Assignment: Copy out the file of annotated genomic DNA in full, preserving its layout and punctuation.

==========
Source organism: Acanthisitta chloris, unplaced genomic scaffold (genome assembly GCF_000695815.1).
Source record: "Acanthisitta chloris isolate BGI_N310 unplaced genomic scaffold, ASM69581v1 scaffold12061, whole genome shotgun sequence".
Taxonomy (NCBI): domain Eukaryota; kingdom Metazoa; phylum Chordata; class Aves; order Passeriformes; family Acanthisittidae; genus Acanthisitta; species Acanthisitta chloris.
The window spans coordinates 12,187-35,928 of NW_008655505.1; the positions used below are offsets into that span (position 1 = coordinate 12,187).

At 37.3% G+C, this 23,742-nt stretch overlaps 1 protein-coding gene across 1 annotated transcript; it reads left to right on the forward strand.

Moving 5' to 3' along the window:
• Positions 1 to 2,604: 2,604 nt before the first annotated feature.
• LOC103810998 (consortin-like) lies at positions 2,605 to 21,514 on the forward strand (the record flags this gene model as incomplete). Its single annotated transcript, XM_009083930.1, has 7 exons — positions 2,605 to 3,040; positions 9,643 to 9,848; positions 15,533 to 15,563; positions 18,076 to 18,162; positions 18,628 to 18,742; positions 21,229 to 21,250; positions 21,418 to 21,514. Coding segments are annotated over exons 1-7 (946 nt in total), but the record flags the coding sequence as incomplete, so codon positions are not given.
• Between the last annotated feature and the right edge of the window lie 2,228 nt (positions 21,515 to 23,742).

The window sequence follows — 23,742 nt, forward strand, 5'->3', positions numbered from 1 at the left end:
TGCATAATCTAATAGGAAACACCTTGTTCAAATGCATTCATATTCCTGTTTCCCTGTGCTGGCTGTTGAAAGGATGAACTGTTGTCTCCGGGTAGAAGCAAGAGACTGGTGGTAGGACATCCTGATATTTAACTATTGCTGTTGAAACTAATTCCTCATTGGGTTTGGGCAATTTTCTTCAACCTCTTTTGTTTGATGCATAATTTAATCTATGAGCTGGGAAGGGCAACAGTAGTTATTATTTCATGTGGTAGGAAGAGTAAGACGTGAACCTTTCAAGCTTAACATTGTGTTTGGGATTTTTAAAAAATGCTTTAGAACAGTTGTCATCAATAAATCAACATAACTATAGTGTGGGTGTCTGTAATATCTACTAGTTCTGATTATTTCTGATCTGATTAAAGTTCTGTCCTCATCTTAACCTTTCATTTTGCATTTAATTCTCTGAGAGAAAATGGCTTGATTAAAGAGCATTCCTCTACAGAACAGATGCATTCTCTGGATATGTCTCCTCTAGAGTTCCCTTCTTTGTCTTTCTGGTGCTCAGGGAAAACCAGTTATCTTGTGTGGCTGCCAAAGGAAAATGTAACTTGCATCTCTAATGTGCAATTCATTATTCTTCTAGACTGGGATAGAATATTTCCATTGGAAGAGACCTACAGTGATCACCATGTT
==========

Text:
Source organism: Acanthisitta chloris, unplaced genomic scaffold (genome assembly GCF_000695815.1).
Source record: "Acanthisitta chloris isolate BGI_N310 unplaced genomic scaffold, ASM69581v1 scaffold12061, whole genome shotgun sequence".
Taxonomy (NCBI): domain Eukaryota; kingdom Metazoa; phylum Chordata; class Aves; order Passeriformes; family Acanthisittidae; genus Acanthisitta; species Acanthisitta chloris.
The window spans coordinates 12,187-35,928 of NW_008655505.1; the positions used below are offsets into that span (position 1 = coordinate 12,187).

At 37.3% G+C, this 23,742-nt stretch overlaps 1 protein-coding gene across 1 annotated transcript; it reads left to right on the forward strand.

Moving 5' to 3' along the window:
• Positions 1 to 2,604: 2,604 nt before the first annotated feature.
• LOC103810998 (consortin-like) lies at positions 2,605 to 21,514 on the forward strand (the record flags this gene model as incomplete). Its single annotated transcript, XM_009083930.1, has 7 exons — positions 2,605 to 3,040; positions 9,643 to 9,848; positions 15,533 to 15,563; positions 18,076 to 18,162; positions 18,628 to 18,742; positions 21,229 to 21,250; positions 21,418 to 21,514. Coding segments are annotated over exons 1-7 (946 nt in total), but the record flags the coding sequence as incomplete, so codon positions are not given.
• Between the last annotated feature and the right edge of the window lie 2,228 nt (positions 21,515 to 23,742).

The window sequence follows — 23,742 nt, forward strand, 5'->3', positions numbered from 1 at the left end:
TGCATAATCTAATAGGAAACACCTTGTTCAAATGCATTCATATTCCTGTTTCCCTGTGCTGGCTGTTGAAAGGATGAACTGTTGTCTCCGGGTAGAAGCAAGAGACTGGTGGTAGGACATCCTGATATTTAACTATTGCTGTTGAAACTAATTCCTCATTGGGTTTGGGCAATTTTCTTCAACCTCTTTTGTTTGATGCATAATTTAATCTATGAGCTGGGAAGGGCAACAGTAGTTATTATTTCATGTGGTAGGAAGAGTAAGACGTGAACCTTTCAAGCTTAACATTGTGTTTGGGATTTTTAAAAAATGCTTTAGAACAGTTGTCATCAATAAATCAACATAACTATAGTGTGGGTGTCTGTAATATCTACTAGTTCTGATTATTTCTGATCTGATTAAAGTTCTGTCCTCATCTTAACCTTTCATTTTGCATTTAATTCTCTGAGAGAAAATGGCTTGATTAAAGAGCATTCCTCTACAGAACAGATGCATTCTCTGGATATGTCTCCTCTAGAGTTCCCTTCTTTGTCTTTCTGGTGCTCAGGGAAAACCAGTTATCTTGTGTGGCTGCCAAAGGAAAATGTAACTTGCATCTCTAATGTGCAATTCATTATTCTTCTAGACTGGGATAGAATATTTCCATTGGAAGAGACCTACAGTGATCACCATGTT